- Before playing a card, the player may also doubt another card (see further below). If correct, he gets to start a new fire (otherwise plays on the current one).
- A new fire is always started by a face up card - any card is fine (hand / table / random). Otherwise the player must play to the existing fire (see below).
- After playing a card, the player must draw a new hand card from the deck (unless played random) so that he always has 4 hand + table cards in total.
PLAYING HAND CARDS (chest ups, side flips & front flips)
Hand cards can always be played face down (except when starting a fire), but can also be played face up with certain conditions.
- FACE UP: All fires are started face up. Otherwise allowed only 1) with the same number (= side flip), or 2) a higher number heart (= chest up).
- FACE DOWN: Playing face down (= front flip) promises the card to be a higher number and non-heart (
♥) - be it true or not. (Usually mumbled with: "higher".)
- The card can then be doubted by anyone on their turn, until it's your turn again (or a new fire is started).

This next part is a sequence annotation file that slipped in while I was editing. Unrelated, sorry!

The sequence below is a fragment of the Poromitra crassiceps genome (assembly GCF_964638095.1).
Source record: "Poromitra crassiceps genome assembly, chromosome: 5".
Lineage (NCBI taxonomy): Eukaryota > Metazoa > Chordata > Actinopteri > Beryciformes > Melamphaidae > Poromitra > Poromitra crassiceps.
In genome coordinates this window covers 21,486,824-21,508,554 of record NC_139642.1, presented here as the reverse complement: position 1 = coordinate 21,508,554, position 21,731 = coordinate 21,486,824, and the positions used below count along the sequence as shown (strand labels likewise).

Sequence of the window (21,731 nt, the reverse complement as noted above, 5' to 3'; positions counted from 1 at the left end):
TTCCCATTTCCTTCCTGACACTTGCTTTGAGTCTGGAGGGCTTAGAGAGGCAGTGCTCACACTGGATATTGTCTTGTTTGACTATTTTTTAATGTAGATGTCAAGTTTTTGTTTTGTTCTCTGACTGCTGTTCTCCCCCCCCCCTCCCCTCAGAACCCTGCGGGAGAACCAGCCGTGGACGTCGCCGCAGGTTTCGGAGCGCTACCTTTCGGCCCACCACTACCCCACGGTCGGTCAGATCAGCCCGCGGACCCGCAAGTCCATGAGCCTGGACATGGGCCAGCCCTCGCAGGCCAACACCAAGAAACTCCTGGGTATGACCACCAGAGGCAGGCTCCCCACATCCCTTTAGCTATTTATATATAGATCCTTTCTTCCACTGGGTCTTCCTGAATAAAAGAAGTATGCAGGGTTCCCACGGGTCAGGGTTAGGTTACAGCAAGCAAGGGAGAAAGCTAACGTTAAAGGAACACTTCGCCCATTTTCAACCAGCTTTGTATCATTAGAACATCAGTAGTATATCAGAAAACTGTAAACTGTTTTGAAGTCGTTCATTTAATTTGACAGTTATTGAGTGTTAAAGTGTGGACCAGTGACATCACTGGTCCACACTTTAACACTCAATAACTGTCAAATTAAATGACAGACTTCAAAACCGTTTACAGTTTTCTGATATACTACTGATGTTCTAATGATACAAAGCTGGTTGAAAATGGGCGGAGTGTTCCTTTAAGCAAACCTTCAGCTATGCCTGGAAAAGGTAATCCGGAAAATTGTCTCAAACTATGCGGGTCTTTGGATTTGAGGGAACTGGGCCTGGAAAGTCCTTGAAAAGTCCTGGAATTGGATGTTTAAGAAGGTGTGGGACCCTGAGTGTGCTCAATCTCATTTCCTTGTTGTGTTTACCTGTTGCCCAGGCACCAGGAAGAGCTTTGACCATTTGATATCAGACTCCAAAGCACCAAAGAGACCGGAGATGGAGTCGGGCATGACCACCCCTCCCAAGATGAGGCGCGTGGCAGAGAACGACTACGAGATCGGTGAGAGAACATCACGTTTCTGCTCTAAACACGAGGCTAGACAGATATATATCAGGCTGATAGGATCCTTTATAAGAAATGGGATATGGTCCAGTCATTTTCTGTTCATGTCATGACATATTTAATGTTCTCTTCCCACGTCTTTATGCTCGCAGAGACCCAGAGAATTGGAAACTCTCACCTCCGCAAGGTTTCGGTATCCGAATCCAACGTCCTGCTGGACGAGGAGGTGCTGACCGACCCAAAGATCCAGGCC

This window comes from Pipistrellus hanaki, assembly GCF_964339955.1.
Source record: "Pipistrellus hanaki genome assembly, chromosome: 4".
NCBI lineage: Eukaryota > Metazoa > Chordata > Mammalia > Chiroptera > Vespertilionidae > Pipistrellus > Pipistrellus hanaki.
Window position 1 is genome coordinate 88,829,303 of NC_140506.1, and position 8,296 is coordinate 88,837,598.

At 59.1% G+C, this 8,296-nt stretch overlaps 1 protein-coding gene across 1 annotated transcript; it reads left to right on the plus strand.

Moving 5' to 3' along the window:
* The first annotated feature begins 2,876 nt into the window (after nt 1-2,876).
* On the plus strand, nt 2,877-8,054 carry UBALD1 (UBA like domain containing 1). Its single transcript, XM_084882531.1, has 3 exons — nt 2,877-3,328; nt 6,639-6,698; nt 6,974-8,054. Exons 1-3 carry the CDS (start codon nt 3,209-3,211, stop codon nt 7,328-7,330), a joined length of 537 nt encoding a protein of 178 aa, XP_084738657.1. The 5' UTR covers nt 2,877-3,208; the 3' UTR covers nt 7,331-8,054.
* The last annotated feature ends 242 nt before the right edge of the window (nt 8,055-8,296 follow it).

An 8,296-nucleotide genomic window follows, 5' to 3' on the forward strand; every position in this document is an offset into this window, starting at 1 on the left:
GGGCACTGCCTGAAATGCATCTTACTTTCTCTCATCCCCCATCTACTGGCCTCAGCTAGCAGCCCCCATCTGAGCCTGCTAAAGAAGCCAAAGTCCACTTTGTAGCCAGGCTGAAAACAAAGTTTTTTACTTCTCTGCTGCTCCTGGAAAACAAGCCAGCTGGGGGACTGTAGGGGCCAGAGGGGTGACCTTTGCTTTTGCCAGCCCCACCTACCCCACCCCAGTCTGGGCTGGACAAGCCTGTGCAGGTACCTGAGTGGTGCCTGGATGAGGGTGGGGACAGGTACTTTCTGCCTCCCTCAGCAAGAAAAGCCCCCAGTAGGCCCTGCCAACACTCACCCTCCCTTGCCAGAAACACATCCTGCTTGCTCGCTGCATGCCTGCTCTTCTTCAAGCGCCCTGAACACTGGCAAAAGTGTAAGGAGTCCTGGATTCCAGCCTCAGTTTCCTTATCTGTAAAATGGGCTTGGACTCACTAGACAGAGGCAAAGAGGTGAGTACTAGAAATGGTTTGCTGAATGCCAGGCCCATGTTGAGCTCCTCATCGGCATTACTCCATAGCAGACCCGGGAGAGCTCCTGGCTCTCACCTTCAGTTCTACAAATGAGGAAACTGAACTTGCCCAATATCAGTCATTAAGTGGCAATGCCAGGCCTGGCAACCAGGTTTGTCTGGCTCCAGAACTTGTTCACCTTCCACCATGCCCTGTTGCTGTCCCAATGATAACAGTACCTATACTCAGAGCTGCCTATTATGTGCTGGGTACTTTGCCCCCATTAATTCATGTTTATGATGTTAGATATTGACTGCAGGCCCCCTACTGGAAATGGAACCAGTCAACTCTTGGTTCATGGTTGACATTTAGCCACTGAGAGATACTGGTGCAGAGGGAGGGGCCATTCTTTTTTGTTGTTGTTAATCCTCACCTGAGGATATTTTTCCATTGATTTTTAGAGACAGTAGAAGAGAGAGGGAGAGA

PLAYING TABLE CARDS (face ups)
Table cards can only be played face up, and playing them is only allowed if they are the same or higher number than the fire (or there's no fire).
- After playing a table card, it's immediately replaced by a new card from the deck or a hand card (and drawing a new one). The flames rise to the number.
PLAYING A RANDOM CARD (panic jumps)
Each gibbon can always resort to a panic jump: play the topmost card of the deck face up against the fire.
- If the card is of the same number or higher (or there is no fire), the jump succeeds and the flames rise accordingly.
- Otherwise (= lower number) the gibbon tumbles onto the fire, and the one who last raised the height of the flames is rewarded with a fire spot.
- In either case, the turn moves to the next player (who either continues on the fire, or starts a new one after a crash).
ACES & JOKERS (special bamboos)
The numbers are in their normal order (representing bamboo length) face cards being their number equivalent (J = 11, Q = 12, K = 13).
- However, aces (A) are number 14 when played, but number 1 afterwards. (These wet bamboo poles nearly exinguish the fire.)
- Jokers are flexible bamboos that are always the lowest number that fits the usage (number 1 if used to start a new fire).
- So as hand cards, jokers can be played face up or face down. When played face up, they are typically placed overlappingly (to also show the previous number).
If there are doubtable face down cards in the fire, you can choose to doubt one of them.